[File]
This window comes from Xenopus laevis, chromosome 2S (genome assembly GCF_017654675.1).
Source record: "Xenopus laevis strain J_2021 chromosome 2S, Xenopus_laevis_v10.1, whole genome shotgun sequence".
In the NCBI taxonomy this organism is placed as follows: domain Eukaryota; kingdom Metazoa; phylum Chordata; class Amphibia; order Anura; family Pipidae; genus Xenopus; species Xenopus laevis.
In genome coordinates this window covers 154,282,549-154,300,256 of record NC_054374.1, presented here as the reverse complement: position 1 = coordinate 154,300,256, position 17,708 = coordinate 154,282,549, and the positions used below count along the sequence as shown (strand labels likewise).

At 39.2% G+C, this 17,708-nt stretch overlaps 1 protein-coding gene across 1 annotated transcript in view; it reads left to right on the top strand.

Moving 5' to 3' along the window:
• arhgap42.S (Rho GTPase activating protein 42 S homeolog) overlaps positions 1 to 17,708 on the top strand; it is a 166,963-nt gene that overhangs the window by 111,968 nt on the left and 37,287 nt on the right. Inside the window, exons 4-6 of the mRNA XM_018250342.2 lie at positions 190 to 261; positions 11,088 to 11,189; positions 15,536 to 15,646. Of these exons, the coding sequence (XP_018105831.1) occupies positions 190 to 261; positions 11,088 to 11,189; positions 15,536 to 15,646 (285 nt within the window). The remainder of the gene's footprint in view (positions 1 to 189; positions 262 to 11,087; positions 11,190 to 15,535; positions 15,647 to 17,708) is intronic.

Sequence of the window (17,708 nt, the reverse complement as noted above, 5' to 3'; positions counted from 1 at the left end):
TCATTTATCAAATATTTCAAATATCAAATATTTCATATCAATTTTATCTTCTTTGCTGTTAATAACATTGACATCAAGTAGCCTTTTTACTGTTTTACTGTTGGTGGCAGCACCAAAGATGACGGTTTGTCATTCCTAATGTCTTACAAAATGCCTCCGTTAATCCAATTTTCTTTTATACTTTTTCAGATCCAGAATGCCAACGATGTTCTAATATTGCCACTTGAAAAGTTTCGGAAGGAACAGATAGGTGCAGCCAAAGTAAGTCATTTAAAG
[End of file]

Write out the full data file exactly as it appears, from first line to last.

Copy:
This window comes from Xenopus laevis, chromosome 2S (genome assembly GCF_017654675.1).
Source record: "Xenopus laevis strain J_2021 chromosome 2S, Xenopus_laevis_v10.1, whole genome shotgun sequence".
In the NCBI taxonomy this organism is placed as follows: domain Eukaryota; kingdom Metazoa; phylum Chordata; class Amphibia; order Anura; family Pipidae; genus Xenopus; species Xenopus laevis.
In genome coordinates this window covers 154,282,549-154,300,256 of record NC_054374.1, presented here as the reverse complement: position 1 = coordinate 154,300,256, position 17,708 = coordinate 154,282,549, and the positions used below count along the sequence as shown (strand labels likewise).

At 39.2% G+C, this 17,708-nt stretch overlaps 1 protein-coding gene across 1 annotated transcript in view; it reads left to right on the top strand.

Moving 5' to 3' along the window:
• arhgap42.S (Rho GTPase activating protein 42 S homeolog) overlaps positions 1 to 17,708 on the top strand; it is a 166,963-nt gene that overhangs the window by 111,968 nt on the left and 37,287 nt on the right. Inside the window, exons 4-6 of the mRNA XM_018250342.2 lie at positions 190 to 261; positions 11,088 to 11,189; positions 15,536 to 15,646. Of these exons, the coding sequence (XP_018105831.1) occupies positions 190 to 261; positions 11,088 to 11,189; positions 15,536 to 15,646 (285 nt within the window). The remainder of the gene's footprint in view (positions 1 to 189; positions 262 to 11,087; positions 11,190 to 15,535; positions 15,647 to 17,708) is intronic.

Sequence of the window (17,708 nt, the reverse complement as noted above, 5' to 3'; positions counted from 1 at the left end):
TCATTTATCAAATATTTCAAATATCAAATATTTCATATCAATTTTATCTTCTTTGCTGTTAATAACATTGACATCAAGTAGCCTTTTTACTGTTTTACTGTTGGTGGCAGCACCAAAGATGACGGTTTGTCATTCCTAATGTCTTACAAAATGCCTCCGTTAATCCAATTTTCTTTTATACTTTTTCAGATCCAGAATGCCAACGATGTTCTAATATTGCCACTTGAAAAGTTTCGGAAGGAACAGATAGGTGCAGCCAAAGTAAGTCATTTAAAG